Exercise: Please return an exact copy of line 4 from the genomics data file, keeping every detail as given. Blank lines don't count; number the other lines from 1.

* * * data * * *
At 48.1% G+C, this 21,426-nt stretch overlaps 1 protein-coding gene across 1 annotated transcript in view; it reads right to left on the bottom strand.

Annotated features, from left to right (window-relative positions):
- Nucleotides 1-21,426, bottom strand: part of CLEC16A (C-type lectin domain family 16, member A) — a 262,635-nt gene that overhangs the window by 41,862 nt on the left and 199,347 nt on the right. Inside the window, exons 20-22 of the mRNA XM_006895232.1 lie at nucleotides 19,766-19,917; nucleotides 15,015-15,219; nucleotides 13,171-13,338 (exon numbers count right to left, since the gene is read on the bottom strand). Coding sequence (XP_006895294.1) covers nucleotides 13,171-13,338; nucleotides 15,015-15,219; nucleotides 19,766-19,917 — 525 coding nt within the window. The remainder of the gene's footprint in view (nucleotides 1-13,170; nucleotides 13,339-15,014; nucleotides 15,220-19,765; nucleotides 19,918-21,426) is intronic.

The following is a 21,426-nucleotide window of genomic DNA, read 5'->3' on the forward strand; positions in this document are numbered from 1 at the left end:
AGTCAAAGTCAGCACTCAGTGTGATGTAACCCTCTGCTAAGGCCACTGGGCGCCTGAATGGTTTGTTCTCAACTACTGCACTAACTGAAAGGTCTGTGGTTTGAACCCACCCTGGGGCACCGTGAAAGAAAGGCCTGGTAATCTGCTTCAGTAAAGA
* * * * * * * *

The following is a 21,426-nucleotide window of genomic DNA, read 5'->3' on the forward strand; positions in this document are numbered from 1 at the left end: